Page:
O’Connor pointed out that all the trappings of procedural protections surround Article 10: There’s a jury, judge, lawyers, and a burden of proof. Yet there are no well-defined criteria to help jurors determine what constitutes a mental abnormality. The term doesn’t exist in the Diagnostic and Statistical Manual of Mental Disorders. It was coined specifically for use in commitment cases for sex offenders so that it would encompass more common conditions, like personality disorders, which are notoriously easy to misdiagnose, and present in a large percentage of the prison population. Nonetheless, determining the presence of a mental abnormality is the bedrock of Article 10 law. If it’s not there, a person can’t be nominated for confinement.

In the end, said O’Connor, the process is set up to help jurors feel ok about making their best guess, despite the lack of guidelines. “It’s not you who makes these decisions [about the defendant’s fate], it’s the judge. That takes the moral equation out of it for jurors.”

Most lawyers I spoke with didn’t believe that a jury (or a judge, for that matter) has a place making mental health decisions about sex offenders. Yet by law, they have to.

I tracked down Wayne Bodden after the trial and asked him what he’d been looking for in our jury. (I reached out to Leo via email, too, who said he was “unable to comment in any manner.”) Bodden was frank. “I kept you after you asked questions,” he said. “Normally, I wouldn’t want an intelligent jury,” but, he reasoned, the nature of Angel’s crimes were so despicable that he wanted jurors who could look beyond Angel’s actions and consider the rightness or wrongness of his predicament. “In my opinion,” said Bodden, “you have to win [Article 10 cases] from the soul of unfairness and unconstitutionality.”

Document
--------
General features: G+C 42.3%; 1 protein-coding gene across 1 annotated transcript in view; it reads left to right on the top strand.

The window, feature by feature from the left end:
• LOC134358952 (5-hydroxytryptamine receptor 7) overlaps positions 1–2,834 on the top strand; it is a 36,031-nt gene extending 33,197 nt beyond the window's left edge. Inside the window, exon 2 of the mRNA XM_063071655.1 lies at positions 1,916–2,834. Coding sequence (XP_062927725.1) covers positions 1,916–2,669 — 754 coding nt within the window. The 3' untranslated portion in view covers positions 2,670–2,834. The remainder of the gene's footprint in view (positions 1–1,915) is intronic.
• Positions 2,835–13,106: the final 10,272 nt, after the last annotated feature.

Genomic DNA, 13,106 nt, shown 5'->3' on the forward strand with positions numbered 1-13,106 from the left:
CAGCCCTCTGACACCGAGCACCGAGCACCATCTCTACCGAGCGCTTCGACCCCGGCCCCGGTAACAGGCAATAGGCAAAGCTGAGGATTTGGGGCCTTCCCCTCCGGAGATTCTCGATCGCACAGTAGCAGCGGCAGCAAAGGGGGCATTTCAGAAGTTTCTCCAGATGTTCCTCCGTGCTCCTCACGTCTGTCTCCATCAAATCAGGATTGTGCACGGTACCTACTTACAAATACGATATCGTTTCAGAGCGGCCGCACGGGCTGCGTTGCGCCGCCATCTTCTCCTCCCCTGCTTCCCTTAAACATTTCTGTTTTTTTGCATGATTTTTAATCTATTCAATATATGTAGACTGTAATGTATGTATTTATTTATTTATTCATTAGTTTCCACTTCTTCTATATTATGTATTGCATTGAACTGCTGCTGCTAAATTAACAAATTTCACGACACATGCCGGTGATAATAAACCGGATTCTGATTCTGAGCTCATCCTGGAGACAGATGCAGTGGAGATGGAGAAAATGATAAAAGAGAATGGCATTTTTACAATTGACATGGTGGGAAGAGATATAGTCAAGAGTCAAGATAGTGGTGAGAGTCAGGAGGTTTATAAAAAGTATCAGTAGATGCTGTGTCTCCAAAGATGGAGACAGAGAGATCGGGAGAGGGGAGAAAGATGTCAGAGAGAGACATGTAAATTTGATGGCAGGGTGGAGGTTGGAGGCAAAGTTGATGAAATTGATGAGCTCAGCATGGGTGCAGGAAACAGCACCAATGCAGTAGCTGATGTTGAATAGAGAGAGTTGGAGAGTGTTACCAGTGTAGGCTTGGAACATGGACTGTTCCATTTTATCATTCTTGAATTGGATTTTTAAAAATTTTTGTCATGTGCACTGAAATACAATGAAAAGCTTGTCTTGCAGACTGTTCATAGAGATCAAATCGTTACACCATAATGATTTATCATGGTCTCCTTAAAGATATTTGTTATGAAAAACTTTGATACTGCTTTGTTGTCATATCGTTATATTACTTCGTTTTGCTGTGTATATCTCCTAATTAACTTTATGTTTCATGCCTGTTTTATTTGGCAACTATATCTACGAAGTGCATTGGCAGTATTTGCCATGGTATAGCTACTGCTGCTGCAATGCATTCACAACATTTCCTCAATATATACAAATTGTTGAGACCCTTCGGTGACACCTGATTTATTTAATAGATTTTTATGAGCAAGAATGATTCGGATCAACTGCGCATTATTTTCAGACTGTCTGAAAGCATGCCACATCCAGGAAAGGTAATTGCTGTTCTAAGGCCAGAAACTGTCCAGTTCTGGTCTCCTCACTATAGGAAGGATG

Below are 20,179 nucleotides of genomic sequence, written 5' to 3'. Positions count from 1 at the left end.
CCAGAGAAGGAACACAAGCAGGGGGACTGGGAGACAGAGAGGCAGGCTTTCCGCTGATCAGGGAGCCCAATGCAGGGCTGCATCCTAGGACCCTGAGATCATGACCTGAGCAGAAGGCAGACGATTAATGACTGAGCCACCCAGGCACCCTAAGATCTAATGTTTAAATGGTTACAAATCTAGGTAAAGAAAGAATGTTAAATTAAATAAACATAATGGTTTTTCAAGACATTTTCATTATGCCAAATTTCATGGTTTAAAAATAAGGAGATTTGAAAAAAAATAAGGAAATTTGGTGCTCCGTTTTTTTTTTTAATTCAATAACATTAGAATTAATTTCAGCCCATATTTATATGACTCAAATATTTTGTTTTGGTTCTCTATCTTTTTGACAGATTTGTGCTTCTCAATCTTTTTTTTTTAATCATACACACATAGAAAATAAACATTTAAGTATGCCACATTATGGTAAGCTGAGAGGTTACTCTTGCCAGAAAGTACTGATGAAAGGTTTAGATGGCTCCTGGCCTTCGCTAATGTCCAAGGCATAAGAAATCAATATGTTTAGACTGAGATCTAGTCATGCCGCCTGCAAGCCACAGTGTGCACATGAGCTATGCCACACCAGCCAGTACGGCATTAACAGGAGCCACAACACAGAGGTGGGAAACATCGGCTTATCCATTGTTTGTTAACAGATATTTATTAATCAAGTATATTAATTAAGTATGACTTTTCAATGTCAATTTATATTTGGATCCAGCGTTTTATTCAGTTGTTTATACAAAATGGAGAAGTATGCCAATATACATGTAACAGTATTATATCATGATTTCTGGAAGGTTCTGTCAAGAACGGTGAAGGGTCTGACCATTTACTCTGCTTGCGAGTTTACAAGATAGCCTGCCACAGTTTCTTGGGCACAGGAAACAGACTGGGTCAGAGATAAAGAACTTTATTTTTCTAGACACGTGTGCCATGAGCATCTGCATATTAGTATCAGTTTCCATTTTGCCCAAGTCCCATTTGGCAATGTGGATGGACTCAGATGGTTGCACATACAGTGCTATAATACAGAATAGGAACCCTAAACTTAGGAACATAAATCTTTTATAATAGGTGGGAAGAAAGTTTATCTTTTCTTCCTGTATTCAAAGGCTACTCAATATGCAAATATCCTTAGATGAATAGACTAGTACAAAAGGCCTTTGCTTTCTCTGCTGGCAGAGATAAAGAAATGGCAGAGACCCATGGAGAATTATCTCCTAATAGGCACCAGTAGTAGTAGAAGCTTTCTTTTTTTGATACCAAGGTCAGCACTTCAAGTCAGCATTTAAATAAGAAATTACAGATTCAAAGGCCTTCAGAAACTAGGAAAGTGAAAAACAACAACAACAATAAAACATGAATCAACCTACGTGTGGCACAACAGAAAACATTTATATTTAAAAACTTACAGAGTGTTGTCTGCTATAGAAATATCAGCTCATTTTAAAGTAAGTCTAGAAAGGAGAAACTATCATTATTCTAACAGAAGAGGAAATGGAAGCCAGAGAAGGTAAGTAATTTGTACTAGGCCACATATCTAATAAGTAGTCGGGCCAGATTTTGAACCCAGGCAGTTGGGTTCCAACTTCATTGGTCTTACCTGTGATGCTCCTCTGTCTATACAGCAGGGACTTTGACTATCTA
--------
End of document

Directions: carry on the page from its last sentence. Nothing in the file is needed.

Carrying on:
Across the country, twenty states and Washington DC have laws similar to Article 10, referred to broadly as civil commitment laws for sexually violent predators (SVP). According to John Monahan, a professor at the University of Virginia School of Law who specializes in risk assessment for sexual offenders, 4,249 people (only seven of whom are women) are currently confined under SVP laws, and the rate of release is paltry. Since Minnesota passed its SVP laws in 1995, 700 have been committed and one has been released.

Eric Janus is President and Dean of William and Mitchell Law School in Minneapolis, and an expert in SVP law. “How in the world can the government pick out a group of people and say, ‘We’re going to lock you up in advance in order to prevent you from committing crimes?’ The mere fact that a person has a personality disorder doesn’t have anything to do with whether it’s an appropriate category to use in selecting people for extraordinary treatment, or impair a person’s ability to control their behavior,” he said. “The norm is you commit a crime, you’re convicted, you’re put in prison. And this puts that on its head.”